Many renewables generators face a similar windfall tax, rated at 45% on “extraordinary profits”.
Both policies will remain in place until 2028, even if energy prices drop to more normal levels, though there is optimism a price floor is in the works.
Mr Dornan said: “What we want is as competitive an investment climate as possible in the UK; that’s good for energy financing and, ultimately, the wider economy. We are aware of the reports of a potential energy security day on Thursday, and action to boost the UK’s resilience.
“We have been calling for measures to increase investment – in clean energy and oil and gas – for quite some time, and that includes asking for a pricing mechanism; we hope that will be reflected on Thursday. Everyone wants to see more investment in the UK economy, a more resilient energy system and lower emissions.”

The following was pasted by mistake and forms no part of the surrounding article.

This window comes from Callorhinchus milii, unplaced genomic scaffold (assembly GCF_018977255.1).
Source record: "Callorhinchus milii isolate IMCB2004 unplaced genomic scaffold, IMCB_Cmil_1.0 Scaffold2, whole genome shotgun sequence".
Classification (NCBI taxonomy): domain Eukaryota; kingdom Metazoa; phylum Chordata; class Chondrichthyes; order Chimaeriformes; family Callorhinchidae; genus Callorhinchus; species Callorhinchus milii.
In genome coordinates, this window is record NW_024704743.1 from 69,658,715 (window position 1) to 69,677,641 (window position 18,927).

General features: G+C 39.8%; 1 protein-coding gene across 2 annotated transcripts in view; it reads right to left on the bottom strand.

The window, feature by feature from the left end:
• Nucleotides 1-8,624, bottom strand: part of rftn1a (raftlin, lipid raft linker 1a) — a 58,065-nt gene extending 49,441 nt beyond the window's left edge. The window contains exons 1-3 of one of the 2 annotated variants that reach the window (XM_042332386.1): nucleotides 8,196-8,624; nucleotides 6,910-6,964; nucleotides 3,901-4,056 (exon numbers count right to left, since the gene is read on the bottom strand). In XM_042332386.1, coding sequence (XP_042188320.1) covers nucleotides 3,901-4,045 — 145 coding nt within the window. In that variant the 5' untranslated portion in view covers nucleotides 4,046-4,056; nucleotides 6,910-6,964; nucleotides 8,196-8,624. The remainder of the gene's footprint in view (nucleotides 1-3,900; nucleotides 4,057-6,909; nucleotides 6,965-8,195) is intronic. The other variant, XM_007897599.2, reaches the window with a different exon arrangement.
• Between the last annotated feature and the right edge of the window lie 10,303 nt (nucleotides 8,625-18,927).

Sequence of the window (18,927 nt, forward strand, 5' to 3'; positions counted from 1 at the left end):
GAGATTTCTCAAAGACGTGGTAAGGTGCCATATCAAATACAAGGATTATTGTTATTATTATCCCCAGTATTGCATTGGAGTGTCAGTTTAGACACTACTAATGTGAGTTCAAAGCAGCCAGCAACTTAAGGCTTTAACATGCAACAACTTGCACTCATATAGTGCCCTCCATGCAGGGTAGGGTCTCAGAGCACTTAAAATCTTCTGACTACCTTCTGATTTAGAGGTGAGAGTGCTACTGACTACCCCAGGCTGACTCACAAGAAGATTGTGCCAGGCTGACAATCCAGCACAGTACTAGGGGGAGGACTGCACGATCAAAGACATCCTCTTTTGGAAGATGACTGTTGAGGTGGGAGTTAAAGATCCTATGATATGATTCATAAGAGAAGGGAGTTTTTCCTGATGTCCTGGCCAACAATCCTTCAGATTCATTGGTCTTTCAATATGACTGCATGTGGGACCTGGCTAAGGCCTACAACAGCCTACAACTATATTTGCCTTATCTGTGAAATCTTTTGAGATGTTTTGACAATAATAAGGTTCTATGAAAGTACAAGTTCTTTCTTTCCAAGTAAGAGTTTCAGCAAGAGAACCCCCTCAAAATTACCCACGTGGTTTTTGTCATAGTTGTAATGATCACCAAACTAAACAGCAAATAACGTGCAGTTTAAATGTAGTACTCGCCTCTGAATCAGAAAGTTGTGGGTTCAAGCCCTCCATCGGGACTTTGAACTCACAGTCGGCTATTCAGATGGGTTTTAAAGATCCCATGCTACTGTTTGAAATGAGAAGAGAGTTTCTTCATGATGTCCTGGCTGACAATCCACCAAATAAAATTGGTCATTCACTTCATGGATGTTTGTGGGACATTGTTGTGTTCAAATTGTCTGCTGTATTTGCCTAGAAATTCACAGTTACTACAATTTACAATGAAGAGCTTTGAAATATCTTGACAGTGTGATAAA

UK still beholden to oil and gas for the minute
Despite the ongoing build out of renewables in the UK, the OEUK report shows that reliance on oil and gas has actually increased.
According to the study, in 2020 the nation got 73% of its total energy from hydrocarbons, rising to 75% in 2021, and 76% last year.
At the same time, the UK’s energy imports bill topped £100bn for the first time ever in 2022, with the natural decline of domestic oil and gas output playing a part in that.
OEUK is warning that a continued lack of investment “could lead to overall production falling by as much as 15% a year by 2030, so output in 10 years will be 80% less than now”.